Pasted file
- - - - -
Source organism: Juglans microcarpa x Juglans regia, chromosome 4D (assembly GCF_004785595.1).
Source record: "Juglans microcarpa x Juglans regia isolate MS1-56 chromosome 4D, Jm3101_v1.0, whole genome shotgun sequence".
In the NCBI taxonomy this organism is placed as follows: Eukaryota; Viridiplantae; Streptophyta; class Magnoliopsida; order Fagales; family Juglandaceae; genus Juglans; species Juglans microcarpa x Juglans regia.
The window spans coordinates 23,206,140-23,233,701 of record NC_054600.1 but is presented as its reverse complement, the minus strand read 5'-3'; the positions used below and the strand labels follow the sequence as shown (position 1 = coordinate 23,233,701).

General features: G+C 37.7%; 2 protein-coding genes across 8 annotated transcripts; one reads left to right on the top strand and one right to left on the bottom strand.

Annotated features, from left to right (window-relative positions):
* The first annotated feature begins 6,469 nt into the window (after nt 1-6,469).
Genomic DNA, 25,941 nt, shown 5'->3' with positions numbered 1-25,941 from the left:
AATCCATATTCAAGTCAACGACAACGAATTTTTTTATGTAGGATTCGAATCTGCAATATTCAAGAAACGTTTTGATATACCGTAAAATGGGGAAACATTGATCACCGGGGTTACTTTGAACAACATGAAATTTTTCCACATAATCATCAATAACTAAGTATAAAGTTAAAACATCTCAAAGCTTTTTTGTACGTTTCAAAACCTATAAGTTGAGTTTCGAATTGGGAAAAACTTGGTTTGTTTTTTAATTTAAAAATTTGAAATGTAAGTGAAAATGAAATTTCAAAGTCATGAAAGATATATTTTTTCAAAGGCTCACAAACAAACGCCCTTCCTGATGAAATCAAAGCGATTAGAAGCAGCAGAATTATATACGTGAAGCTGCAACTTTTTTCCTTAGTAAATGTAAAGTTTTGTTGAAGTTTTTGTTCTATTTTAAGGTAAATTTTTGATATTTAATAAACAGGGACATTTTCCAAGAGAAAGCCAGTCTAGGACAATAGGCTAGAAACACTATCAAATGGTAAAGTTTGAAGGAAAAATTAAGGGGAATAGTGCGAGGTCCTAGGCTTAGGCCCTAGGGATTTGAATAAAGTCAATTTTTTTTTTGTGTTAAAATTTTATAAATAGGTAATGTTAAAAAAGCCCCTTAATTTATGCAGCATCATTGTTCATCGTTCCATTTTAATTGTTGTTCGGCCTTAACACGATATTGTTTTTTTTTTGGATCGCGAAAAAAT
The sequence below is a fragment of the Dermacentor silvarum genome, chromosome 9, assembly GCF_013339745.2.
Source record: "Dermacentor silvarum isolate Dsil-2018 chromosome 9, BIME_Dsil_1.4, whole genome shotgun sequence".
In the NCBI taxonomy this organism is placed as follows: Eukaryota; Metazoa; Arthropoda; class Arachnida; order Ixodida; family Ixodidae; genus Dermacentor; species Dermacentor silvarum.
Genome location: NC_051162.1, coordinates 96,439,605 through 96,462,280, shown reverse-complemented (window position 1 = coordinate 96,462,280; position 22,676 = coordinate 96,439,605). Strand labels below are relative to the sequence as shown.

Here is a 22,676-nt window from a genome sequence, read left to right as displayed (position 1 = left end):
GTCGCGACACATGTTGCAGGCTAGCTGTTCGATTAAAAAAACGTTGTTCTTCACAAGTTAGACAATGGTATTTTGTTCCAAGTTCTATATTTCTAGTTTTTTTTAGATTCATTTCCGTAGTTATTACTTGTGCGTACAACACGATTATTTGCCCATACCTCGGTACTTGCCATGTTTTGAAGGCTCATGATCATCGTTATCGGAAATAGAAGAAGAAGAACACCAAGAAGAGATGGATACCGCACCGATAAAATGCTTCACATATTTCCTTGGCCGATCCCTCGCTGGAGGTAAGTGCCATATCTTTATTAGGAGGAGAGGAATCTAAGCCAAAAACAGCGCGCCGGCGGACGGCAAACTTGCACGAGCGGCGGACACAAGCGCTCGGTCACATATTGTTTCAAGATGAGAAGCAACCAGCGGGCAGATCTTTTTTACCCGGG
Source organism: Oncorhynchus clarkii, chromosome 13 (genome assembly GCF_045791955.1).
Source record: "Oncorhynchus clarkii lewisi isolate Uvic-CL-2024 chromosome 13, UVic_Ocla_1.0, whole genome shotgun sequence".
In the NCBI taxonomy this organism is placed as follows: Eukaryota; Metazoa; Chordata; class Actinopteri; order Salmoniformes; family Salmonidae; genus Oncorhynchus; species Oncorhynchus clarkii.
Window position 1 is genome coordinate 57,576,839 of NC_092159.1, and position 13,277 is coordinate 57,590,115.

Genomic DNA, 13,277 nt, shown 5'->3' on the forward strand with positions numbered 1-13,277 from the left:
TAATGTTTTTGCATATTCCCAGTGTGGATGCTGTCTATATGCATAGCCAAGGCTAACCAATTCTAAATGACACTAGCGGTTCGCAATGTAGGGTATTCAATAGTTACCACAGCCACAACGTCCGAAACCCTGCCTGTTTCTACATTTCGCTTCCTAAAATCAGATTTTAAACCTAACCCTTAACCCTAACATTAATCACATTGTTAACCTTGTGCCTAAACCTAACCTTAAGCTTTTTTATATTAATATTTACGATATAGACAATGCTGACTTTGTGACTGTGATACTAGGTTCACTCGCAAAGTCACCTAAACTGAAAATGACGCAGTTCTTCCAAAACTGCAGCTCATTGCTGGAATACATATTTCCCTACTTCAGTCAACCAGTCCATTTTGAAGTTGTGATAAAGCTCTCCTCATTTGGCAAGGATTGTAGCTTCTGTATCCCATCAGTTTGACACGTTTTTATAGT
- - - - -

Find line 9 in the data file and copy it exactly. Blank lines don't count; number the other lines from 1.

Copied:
AATCCATATTCAAGTCAACGACAACGAATTTTTTTATGTAGGATTCGAATCTGCAATATTCAAGAAACGTTTTGATATACCGTAAAATGGGGAAACATTGATCACCGGGGTTACTTTGAACAACATGAAATTTTTCCACATAATCATCAATAACTAAGTATAAAGTTAAAACATCTCAAAGCTTTTTTGTACGTTTCAAAACCTATAAGTTGAGTTTCGAATTGGGAAAAACTTGGTTTGTTTTTTAATTTAAAAATTTGAAATGTAAGTGAAAATGAAATTTCAAAGTCATGAAAGATATATTTTTTCAAAGGCTCACAAACAAACGCCCTTCCTGATGAAATCAAAGCGATTAGAAGCAGCAGAATTATATACGTGAAGCTGCAACTTTTTTCCTTAGTAAATGTAAAGTTTTGTTGAAGTTTTTGTTCTATTTTAAGGTAAATTTTTGATATTTAATAAACAGGGACATTTTCCAAGAGAAAGCCAGTCTAGGACAATAGGCTAGAAACACTATCAAATGGTAAAGTTTGAAGGAAAAATTAAGGGGAATAGTGCGAGGTCCTAGGCTTAGGCCCTAGGGATTTGAATAAAGTCAATTTTTTTTTTGTGTTAAAATTTTATAAATAGGTAATGTTAAAAAAGCCCCTTAATTTATGCAGCATCATTGTTCATCGTTCCATTTTAATTGTTGTTCGGCCTTAACACGATATTGTTTTTTTTTTGGATCGCGAAAAAAT